The ACT allows for guessing without penalty (no negative points here!), but how can you turn guessing into the best strategy to maximize your ACT math score? The more you can increase your guessing odds, the better off you’ll be. And we’re here to show you how.

We’ll go through when and how to guess strategically on the ACT math section as well as show you examples of how to guess most effectively in action.

So you’ve been staring at one math problem for what feels like forever, or maybe you’ve gone through your solve and none of the answer choices match what you found. Or maybe you just feel like somewhere along the way you made a huge mistake….

Well, never fear! Right now you might be stuck on a math problem, but we’ve all been there and there is always a way to recover. We’ll walk you through both how to recognize when you’re stuck (it’s not always obvious until too late) and what to do about it when it happens.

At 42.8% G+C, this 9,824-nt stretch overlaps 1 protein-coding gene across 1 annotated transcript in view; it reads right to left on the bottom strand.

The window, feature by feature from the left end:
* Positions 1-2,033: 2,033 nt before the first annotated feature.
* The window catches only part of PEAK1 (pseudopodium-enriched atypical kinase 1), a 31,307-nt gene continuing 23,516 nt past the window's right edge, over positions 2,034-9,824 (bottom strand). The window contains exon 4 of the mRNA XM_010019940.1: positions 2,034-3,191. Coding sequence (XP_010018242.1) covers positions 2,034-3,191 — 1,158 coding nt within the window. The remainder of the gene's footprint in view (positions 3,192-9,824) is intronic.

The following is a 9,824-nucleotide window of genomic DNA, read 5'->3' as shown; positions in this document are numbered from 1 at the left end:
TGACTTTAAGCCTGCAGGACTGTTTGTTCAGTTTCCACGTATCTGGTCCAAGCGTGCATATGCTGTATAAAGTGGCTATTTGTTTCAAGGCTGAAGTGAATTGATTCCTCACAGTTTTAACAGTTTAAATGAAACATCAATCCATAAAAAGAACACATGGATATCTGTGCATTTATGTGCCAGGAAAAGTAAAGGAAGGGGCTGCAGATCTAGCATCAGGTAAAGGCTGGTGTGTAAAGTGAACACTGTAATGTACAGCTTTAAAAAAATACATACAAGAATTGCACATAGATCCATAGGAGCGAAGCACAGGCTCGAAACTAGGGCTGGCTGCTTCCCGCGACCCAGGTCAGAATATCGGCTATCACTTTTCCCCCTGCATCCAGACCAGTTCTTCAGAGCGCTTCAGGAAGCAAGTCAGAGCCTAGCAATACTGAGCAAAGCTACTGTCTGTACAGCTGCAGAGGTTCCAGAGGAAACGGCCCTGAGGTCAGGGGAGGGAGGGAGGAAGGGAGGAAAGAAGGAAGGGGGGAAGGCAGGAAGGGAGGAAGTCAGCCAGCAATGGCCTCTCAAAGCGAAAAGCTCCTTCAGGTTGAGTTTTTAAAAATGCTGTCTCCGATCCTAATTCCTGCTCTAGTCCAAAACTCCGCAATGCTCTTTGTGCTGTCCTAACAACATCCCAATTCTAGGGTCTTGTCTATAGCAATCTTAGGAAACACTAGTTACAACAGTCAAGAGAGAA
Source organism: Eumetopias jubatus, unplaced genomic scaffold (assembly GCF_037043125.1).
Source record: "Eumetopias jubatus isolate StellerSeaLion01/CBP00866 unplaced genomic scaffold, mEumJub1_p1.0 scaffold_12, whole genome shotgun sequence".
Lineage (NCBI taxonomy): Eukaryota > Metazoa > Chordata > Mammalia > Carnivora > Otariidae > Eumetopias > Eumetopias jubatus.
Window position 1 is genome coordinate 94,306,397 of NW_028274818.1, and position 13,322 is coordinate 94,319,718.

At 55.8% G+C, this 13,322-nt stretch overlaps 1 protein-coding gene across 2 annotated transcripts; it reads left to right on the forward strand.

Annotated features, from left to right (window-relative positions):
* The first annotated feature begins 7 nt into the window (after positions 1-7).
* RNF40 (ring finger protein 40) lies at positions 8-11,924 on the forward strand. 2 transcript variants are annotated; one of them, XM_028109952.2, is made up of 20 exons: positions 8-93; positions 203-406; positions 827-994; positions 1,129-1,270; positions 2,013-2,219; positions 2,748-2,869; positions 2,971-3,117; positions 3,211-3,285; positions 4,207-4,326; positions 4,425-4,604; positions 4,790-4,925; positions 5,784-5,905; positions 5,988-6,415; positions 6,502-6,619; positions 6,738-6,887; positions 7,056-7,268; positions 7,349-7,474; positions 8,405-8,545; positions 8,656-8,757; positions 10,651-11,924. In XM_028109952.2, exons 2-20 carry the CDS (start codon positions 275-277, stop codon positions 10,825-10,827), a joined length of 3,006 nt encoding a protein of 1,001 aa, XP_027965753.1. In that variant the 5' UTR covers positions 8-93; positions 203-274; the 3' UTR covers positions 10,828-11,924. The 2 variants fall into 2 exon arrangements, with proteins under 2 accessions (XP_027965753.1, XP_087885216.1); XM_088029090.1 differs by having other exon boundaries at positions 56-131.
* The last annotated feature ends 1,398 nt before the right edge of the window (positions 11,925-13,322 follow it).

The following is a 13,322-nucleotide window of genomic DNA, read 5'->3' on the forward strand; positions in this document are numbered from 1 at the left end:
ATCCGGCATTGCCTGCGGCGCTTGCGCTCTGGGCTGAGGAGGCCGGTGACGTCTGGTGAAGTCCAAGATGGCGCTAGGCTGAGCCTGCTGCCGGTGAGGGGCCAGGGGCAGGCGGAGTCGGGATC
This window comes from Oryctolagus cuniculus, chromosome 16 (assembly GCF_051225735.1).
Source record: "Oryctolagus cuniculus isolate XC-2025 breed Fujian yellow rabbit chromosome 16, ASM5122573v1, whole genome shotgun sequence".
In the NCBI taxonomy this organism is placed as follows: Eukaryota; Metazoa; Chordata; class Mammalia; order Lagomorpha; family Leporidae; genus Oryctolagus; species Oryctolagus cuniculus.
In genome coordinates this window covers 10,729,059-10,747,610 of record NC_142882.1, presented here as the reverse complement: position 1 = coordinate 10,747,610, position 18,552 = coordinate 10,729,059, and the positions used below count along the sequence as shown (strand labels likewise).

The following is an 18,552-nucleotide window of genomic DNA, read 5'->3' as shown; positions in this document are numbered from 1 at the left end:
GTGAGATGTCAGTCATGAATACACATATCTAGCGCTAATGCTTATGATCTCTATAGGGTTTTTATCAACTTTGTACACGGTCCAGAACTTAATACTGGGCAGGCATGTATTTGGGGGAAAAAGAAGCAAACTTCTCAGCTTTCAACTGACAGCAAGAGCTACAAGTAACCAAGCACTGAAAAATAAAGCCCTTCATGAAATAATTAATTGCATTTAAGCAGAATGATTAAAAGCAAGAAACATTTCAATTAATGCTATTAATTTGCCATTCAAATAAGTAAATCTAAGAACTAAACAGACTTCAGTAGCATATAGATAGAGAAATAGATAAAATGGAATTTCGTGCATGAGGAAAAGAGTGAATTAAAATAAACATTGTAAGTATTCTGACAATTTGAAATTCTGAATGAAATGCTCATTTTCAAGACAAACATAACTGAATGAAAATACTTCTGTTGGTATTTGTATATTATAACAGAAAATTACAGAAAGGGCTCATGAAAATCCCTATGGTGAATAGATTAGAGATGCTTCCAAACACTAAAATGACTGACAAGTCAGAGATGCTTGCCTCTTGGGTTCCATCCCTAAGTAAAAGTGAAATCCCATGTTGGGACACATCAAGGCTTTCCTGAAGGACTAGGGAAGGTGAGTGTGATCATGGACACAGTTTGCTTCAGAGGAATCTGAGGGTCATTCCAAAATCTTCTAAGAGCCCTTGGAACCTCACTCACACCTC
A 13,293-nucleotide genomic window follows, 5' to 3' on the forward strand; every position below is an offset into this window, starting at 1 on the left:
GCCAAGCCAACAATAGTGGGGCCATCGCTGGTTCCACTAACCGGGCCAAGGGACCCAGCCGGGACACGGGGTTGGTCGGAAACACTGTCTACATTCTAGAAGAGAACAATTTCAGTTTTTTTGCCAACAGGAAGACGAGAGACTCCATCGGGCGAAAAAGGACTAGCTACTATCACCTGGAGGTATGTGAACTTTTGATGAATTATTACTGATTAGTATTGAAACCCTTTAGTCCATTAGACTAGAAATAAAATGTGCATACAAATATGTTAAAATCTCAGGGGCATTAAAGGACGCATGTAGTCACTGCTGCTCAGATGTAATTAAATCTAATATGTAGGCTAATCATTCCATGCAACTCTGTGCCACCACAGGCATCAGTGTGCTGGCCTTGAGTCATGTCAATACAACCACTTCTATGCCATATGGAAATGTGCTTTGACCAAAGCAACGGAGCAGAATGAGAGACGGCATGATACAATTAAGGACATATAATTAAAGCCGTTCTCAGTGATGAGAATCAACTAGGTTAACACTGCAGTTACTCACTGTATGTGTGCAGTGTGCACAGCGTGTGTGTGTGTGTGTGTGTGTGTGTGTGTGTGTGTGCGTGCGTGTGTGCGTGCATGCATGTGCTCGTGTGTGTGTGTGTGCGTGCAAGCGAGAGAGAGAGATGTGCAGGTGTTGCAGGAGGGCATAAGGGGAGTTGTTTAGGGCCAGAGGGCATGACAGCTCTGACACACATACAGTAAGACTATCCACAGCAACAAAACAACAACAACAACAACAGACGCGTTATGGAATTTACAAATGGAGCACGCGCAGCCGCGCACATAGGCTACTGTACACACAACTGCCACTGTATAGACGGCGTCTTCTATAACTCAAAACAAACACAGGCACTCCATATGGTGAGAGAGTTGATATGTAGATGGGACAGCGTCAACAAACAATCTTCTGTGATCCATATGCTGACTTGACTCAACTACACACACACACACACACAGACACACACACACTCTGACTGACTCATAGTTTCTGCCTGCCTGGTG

You’ve lined up all your SAT math study material, but now how do you use these questions to their best effect? Getting the materials to study is only half the battle—making an effective study plan and knowing how to best execute it is the second, crucial step.

We’ve put together a comprehensive plan on how to make use of the study materials you have at hand. In this guide, we’ll walk you through how to best use your math practice problems and how to make the best study plan possible to boost your SAT math score.

If you put to a vote whether the ACT Math test or the SAT Math test is easier, there's going to be heavy contention on both sides. Some will swear up and down (and sideways) that the SAT Math section is easier. Others will not be moved by any force in the world away from the position that the ACT Math section is the simpler one.

But which faction is right? And more importantly, which test should you take? We’ve broken down the ins and outs of each math test to tell you which is easier, depending on the type of test taker and math student you are.